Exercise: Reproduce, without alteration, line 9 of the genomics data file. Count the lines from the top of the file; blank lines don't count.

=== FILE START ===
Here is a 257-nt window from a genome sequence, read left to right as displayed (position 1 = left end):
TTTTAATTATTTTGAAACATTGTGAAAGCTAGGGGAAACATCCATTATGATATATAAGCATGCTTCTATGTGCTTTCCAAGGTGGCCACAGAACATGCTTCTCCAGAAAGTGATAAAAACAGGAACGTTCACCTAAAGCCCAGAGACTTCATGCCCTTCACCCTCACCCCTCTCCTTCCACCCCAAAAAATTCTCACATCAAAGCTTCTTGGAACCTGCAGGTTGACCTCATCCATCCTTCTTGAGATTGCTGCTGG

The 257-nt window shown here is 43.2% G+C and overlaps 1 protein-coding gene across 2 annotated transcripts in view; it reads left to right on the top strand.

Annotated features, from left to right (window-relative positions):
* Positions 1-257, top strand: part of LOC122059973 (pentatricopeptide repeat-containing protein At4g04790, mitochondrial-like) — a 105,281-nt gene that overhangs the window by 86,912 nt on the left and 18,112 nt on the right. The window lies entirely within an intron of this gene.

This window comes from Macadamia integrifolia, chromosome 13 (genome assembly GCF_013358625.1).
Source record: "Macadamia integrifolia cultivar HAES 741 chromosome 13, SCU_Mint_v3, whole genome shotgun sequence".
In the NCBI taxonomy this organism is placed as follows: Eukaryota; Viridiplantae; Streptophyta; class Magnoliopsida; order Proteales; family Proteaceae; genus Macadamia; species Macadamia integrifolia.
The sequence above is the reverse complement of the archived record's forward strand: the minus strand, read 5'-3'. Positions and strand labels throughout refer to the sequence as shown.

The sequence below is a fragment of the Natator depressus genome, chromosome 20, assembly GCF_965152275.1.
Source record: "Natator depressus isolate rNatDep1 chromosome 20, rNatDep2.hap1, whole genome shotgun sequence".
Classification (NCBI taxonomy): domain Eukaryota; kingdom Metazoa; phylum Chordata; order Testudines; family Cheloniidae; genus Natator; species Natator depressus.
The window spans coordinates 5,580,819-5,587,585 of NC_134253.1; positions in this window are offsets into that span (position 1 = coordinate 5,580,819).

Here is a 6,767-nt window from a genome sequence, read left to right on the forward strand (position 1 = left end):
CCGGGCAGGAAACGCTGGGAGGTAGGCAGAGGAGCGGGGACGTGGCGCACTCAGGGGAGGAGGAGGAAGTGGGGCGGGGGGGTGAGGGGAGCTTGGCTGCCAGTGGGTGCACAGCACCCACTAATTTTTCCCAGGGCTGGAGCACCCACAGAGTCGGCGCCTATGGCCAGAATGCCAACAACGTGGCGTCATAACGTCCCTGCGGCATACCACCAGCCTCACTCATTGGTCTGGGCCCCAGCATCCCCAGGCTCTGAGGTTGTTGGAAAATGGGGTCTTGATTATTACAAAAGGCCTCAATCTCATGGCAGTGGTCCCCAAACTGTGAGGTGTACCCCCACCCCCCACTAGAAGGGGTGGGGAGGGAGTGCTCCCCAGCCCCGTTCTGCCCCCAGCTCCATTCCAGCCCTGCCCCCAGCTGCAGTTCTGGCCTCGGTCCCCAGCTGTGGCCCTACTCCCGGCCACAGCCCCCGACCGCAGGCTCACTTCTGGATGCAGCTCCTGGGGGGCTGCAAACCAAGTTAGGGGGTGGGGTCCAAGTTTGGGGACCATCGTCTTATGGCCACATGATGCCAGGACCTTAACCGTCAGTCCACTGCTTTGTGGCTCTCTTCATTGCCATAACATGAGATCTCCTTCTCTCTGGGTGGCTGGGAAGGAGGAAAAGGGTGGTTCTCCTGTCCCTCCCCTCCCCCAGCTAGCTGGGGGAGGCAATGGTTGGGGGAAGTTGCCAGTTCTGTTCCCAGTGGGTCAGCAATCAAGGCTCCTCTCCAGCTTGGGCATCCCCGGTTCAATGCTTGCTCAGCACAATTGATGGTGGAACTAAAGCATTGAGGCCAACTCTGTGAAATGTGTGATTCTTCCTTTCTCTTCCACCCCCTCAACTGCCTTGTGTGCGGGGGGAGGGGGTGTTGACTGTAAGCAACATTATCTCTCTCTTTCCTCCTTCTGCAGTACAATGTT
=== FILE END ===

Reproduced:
The sequence above is the reverse complement of the archived record's forward strand: the minus strand, read 5'-3'. Positions and strand labels throughout refer to the sequence as shown.